As I child and teenager I never really explored my interests to see if they could have developed into a way to support myself. Being in a boarding school I helped out in the kitchen and helped clean the school on the weekend when other kids went home. I wanted to become a priest or a police officer as a kid.
As a teenager I just did the typical retail and fast food jobs. Over the years my mother felt I should learn a trade, become a forest ranger or attend the merchant marine academy to work on a ship. A professional did some testing on me that suggested learning a trade, otherwise I would be subject to a lifetime of low wage jobs. At the time I wanted to attend college and was a bit hardheaded. Yet I felt I may not be smart enough for the merchant marine academy or go to college to be a forest ranger due to the science courses needed. Some of my testing after being in the workforce showed the following areas would be good matches: outdoors technology, science skilled, protective service, medical billing and coding. I value orderliness, clear directions, and efficiency in my work settings. My profile indicated that I enjoy structure as well as repetition of tasks to work at optimum performance levels and master assignments. I also value settings which includes social interaction. I read a book called Employment for Individuals with NVLD. Some of the careers the book suggested were library science, bank teller, college professor, medical information tech, and vet tech.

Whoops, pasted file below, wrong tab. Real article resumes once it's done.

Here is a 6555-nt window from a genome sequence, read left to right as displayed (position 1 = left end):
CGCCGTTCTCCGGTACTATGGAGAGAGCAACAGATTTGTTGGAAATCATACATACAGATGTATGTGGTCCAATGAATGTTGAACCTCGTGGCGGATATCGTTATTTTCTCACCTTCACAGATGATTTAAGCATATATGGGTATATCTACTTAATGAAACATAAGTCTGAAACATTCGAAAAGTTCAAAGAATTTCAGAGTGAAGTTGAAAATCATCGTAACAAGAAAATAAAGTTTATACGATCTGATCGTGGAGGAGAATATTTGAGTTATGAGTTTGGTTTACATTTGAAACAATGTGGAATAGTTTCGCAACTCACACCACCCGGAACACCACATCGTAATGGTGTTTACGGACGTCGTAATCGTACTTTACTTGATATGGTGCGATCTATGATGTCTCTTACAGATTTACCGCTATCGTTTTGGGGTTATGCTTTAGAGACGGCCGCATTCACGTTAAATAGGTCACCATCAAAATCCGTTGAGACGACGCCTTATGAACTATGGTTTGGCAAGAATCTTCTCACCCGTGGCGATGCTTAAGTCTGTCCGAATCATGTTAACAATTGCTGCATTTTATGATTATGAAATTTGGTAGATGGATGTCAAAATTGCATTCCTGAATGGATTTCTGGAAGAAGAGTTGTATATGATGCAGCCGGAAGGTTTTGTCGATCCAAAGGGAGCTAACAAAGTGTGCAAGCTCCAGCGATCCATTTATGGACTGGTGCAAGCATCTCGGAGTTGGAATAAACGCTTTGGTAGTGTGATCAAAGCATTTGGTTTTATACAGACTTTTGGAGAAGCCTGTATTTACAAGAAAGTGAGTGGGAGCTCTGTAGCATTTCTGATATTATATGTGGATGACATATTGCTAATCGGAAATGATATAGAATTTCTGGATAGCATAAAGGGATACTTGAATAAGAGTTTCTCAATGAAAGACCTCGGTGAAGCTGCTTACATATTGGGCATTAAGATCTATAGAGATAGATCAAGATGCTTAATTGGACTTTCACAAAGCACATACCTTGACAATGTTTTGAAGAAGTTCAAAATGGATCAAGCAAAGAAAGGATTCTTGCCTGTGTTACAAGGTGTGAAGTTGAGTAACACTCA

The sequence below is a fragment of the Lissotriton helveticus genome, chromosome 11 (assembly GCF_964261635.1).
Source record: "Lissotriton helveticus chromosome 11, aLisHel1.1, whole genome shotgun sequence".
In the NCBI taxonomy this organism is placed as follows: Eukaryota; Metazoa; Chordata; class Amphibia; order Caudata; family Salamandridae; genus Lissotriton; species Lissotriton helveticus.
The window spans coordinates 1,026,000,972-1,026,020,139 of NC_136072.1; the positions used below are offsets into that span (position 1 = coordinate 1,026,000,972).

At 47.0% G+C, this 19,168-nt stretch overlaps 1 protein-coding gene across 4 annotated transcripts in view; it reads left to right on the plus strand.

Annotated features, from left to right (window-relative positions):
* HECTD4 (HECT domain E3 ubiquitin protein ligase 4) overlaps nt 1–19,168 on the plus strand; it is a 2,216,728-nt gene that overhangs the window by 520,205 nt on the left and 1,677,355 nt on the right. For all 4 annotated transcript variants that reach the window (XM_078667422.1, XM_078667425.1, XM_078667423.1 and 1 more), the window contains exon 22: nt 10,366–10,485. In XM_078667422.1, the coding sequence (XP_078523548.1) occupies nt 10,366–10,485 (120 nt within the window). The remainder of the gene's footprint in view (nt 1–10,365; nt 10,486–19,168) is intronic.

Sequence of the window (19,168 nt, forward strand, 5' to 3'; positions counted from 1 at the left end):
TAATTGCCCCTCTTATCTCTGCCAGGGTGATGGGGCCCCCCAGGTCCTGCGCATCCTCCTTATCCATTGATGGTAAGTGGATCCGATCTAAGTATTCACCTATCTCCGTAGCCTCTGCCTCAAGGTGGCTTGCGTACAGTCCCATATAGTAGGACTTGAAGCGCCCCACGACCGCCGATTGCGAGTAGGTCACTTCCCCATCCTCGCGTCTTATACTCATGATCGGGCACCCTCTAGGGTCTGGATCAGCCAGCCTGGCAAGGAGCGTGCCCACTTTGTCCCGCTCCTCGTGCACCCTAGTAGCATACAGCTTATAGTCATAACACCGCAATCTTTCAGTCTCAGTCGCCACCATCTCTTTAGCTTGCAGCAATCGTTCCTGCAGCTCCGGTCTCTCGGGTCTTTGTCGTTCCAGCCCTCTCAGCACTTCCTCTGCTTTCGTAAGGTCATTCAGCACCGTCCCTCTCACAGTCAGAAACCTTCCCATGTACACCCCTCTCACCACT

Knowing what I know now I would have made an application to the merchant marine academy to see what that would have brought. Living on a Semester at Sea ship for almost 4 months showed me how well I did on the ocean. Or, I would have done the Junior College route and learned a trade or received technical training. I always wanted to be an expert at something.